These days, it’s notable how many films are made with the understanding that more people will see them at home - or even on their phone! - than will ever see them projected, but there are still some that defy that and aim for the experience that 2001 gives.


… So, an 83" projected screen that takes up 2/3rds of the wall that it’s on with a decent stereo system isn’t good enough? (granted, I do need to track down a native 1080P projector once the 720P one I have burns out, but still…)


A lot of people can say a lot about Kubrick’s 2001. And have. It is this ongoing churn that is possibly the most intriguing part of it. Kubrick’s challenge to the world was it was unexplainable in general and only meaningful individually…a position he vocalized after the fact.

Many go straight to Clarke’s 2001 for answers. It fills in technical detail, but if it wasn’t the eclipsed fraternal twin of the film it would be another typical book from the author, unfamiliar to most.

Meta analysis starts early with Jerome Agel’s Making of 2001 (1970) …erp, no wait, meta analysis started on opening night 1968 with people emoting “WTF did I just see” on their way out of the theatre …that said, the next stop is Clarke’s own Lost World’s of 2001 (1972) — because even Mr. Clarke himself felt the need to explain 2001, and further moving him to write Rendezvous with Rama (1973) which explores the topic again: the cosmology and pecking order of life and contact in the universe. 2001 was just a variation on a key theme in Clarke’s work, notably Childhood’s End (1953), but even more so his short story opus (Jupiter Five (1953), Encounter at Dawn (1953), The Shining Ones (1962), The Trouble with the Natives (1951), Rescue Party (1946) , etc., etc., etc. …okay, and yes The Sentinal (1948) too). In fact once you read enough of Clarke’s early work you see a lot of it embedded in 2001. Deeper meta still, you find Clarke is channelling his acknowledged influence Olaf Stapeldon with his novels Last and First Men (1930) and Star Maker (1937).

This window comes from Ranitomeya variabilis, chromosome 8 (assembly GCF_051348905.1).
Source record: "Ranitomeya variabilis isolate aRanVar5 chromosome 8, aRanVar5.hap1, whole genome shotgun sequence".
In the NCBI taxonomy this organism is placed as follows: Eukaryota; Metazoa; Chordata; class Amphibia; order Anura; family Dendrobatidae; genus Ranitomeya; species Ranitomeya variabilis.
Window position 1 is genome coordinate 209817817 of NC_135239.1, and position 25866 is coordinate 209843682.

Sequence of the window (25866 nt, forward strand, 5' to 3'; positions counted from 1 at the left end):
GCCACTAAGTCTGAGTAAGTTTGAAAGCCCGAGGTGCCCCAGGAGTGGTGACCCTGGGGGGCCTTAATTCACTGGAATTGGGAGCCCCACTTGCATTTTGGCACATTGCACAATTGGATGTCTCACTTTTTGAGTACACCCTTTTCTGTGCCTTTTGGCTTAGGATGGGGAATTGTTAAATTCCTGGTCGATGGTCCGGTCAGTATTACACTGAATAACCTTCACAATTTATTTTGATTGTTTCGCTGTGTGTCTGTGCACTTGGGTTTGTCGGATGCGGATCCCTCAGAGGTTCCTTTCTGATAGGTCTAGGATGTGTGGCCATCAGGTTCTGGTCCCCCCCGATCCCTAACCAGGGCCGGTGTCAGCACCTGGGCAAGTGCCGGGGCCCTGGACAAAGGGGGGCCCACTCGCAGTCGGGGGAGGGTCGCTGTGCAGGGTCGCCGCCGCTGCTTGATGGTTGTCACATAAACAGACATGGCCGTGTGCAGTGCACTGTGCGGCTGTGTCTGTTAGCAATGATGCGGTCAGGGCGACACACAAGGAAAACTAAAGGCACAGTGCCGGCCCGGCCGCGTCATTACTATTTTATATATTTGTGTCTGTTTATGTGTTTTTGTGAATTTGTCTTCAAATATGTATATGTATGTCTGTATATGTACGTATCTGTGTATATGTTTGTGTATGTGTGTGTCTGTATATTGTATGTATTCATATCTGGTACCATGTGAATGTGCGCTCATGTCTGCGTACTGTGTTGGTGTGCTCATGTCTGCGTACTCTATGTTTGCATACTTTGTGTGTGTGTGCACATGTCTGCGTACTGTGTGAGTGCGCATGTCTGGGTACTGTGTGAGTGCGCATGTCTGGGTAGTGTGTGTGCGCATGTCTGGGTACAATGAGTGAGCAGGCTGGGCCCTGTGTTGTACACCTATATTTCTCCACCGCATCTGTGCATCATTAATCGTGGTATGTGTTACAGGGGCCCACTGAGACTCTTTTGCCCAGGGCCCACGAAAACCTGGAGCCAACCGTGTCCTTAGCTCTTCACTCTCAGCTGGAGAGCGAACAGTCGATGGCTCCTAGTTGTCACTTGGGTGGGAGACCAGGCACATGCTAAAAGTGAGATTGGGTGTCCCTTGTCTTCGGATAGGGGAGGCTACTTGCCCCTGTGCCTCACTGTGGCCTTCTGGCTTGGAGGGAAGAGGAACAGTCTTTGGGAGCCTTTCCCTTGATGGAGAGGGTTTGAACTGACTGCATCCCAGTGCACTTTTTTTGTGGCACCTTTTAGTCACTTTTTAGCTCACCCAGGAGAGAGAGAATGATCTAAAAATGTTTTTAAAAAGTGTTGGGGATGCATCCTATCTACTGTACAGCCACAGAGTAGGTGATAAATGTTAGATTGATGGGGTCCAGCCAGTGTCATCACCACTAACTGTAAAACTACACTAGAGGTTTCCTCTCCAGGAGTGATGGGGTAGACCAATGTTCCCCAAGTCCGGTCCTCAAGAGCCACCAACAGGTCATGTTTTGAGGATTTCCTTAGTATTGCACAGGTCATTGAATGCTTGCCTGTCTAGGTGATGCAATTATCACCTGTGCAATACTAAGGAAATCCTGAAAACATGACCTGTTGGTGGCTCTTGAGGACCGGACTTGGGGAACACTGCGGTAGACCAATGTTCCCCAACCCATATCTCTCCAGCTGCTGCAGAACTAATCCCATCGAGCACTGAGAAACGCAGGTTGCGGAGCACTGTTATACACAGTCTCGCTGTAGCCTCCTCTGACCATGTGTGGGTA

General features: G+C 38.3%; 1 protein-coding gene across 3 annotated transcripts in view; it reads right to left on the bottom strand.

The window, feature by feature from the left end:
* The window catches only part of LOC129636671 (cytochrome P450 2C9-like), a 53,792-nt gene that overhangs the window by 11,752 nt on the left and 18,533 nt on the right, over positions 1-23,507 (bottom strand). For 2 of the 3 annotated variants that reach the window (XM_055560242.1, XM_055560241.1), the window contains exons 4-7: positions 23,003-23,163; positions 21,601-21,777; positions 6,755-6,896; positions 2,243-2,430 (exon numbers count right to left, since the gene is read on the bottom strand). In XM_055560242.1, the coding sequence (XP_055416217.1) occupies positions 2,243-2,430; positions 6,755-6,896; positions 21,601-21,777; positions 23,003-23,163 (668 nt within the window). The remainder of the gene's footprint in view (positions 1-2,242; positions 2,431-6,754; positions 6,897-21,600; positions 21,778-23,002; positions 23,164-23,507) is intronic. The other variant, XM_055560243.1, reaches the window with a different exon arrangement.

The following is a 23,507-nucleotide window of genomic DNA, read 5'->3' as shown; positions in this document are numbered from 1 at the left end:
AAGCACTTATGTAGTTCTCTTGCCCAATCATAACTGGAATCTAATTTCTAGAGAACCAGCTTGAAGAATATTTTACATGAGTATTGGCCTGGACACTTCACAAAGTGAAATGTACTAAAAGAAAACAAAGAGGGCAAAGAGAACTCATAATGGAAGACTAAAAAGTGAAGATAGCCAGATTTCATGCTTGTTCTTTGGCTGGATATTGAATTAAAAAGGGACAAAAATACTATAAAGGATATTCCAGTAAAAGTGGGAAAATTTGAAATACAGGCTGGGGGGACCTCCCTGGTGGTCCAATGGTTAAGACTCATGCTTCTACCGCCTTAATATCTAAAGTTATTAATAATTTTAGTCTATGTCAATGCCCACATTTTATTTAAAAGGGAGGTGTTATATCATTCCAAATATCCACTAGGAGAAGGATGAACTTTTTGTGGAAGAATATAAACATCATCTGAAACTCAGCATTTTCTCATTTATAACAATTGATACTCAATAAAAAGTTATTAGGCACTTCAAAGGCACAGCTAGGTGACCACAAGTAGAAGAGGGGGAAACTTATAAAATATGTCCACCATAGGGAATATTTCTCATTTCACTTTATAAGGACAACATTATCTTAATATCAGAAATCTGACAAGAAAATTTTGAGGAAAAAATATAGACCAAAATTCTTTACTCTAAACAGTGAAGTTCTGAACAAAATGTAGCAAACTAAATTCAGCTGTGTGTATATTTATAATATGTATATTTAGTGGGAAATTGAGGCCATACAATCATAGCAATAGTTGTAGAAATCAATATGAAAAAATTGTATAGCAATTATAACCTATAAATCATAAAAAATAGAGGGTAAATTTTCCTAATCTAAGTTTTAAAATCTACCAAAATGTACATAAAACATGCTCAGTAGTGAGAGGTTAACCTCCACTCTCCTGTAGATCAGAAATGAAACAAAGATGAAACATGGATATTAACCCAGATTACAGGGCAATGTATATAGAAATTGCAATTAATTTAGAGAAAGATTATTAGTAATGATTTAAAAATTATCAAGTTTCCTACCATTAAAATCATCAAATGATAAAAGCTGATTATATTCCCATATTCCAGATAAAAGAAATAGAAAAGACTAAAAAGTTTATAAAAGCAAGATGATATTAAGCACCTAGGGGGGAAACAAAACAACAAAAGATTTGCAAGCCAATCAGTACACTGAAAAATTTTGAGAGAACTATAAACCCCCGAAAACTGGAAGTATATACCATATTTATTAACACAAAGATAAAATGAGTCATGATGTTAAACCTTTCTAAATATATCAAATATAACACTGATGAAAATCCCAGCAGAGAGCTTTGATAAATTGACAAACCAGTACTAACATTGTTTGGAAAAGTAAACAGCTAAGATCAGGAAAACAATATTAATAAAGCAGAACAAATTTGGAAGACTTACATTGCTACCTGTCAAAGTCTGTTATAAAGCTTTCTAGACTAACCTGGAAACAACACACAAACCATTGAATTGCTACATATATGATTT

Go the same meta route with Kubrick starting with the “about” books cited above and a slew of notable tomes written since…and Nietzche’s Zarathustra influence, and Homer’s Odysseus influence, and Campbell’s Hero’s Journey, and the monolith shaped like the movie screen, and the talent poured into production by the aerospace, computing and appliance industries … and auteur polymath chess master lens-geek Kubrick fucking around with film trying to push it into another dimension …

TLDR; suffice it to say one returns to the film as the source of all this mystery. It’s meaningful and unexplained as art should be and anyone who pursues it by choice ultimately is on their own journey of which the film has become part of, and people who aren’t — which is most people — are on their own journey they’d like to talk about.

Me? Yes, in fact I will go well out of my way to see the remastered print shown in 70mm widescreen. Also, it should be illegal, or at least morally looked down upon, to view 2001 on screen small enough that you don’t have to move your head to see the entire image.


Yes. It was also one of the few (perhaps the only one) of the sci-fi films (at least of that era) that (in this case through Kubrick) made it a point of destroying all 2001 plans, documents, costumes, and props, and so that they couldn’t be used in other productions (as was the money-saving trend then). What slayed me though was how much better the sets in 2001 appeared than the ones in 2010 (with it’s clearly crumby graphics).


I absolutely love that they simulated watching the news on flat tablets sitting on the tables as they ate, and now we actually have those very devices.


I think 2010 is a pretty good movie! It’s just no 2001.

What irks me is they changed the Chinese to the Russians to make it more topical and now it’s only made it more dated when you watch.




I was three when I saw it with my parents. The scene where Dave is floating through Hal’s core, pulling out modules frightened me the most. I had a palpable feeling of how alone he was at that point.